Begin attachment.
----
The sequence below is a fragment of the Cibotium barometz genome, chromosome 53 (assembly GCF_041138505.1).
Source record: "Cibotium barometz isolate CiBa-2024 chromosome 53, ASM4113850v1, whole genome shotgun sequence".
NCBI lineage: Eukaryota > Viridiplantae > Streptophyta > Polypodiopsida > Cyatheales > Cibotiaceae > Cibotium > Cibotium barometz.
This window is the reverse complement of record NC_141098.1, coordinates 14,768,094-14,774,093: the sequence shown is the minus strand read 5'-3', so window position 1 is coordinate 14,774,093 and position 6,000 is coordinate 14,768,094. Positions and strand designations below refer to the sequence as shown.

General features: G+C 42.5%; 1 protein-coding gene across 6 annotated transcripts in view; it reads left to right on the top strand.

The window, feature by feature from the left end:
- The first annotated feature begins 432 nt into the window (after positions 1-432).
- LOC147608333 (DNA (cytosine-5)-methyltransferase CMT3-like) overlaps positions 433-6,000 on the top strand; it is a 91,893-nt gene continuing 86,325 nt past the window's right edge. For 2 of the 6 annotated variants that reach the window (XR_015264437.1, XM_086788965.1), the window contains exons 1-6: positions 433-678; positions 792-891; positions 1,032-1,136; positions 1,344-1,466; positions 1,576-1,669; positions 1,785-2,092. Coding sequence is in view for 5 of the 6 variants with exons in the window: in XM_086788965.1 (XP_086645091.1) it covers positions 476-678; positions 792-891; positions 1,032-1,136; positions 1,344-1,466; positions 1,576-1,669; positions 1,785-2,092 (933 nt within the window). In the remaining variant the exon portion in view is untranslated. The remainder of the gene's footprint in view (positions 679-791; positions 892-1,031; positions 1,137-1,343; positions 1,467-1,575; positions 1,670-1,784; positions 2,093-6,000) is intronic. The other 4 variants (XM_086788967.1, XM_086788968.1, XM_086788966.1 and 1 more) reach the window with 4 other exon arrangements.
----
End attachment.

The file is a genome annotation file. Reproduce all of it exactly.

The sequence below is a fragment of the Cibotium barometz genome, chromosome 53 (assembly GCF_041138505.1).
Source record: "Cibotium barometz isolate CiBa-2024 chromosome 53, ASM4113850v1, whole genome shotgun sequence".
NCBI lineage: Eukaryota > Viridiplantae > Streptophyta > Polypodiopsida > Cyatheales > Cibotiaceae > Cibotium > Cibotium barometz.
This window is the reverse complement of record NC_141098.1, coordinates 14,768,094-14,774,093: the sequence shown is the minus strand read 5'-3', so window position 1 is coordinate 14,774,093 and position 6,000 is coordinate 14,768,094. Positions and strand designations below refer to the sequence as shown.

General features: G+C 42.5%; 1 protein-coding gene across 6 annotated transcripts in view; it reads left to right on the top strand.

The window, feature by feature from the left end:
- The first annotated feature begins 432 nt into the window (after positions 1-432).
- LOC147608333 (DNA (cytosine-5)-methyltransferase CMT3-like) overlaps positions 433-6,000 on the top strand; it is a 91,893-nt gene continuing 86,325 nt past the window's right edge. For 2 of the 6 annotated variants that reach the window (XR_015264437.1, XM_086788965.1), the window contains exons 1-6: positions 433-678; positions 792-891; positions 1,032-1,136; positions 1,344-1,466; positions 1,576-1,669; positions 1,785-2,092. Coding sequence is in view for 5 of the 6 variants with exons in the window: in XM_086788965.1 (XP_086645091.1) it covers positions 476-678; positions 792-891; positions 1,032-1,136; positions 1,344-1,466; positions 1,576-1,669; positions 1,785-2,092 (933 nt within the window). In the remaining variant the exon portion in view is untranslated. The remainder of the gene's footprint in view (positions 679-791; positions 892-1,031; positions 1,137-1,343; positions 1,467-1,575; positions 1,670-1,784; positions 2,093-6,000) is intronic. The other 4 variants (XM_086788967.1, XM_086788968.1, XM_086788966.1 and 1 more) reach the window with 4 other exon arrangements.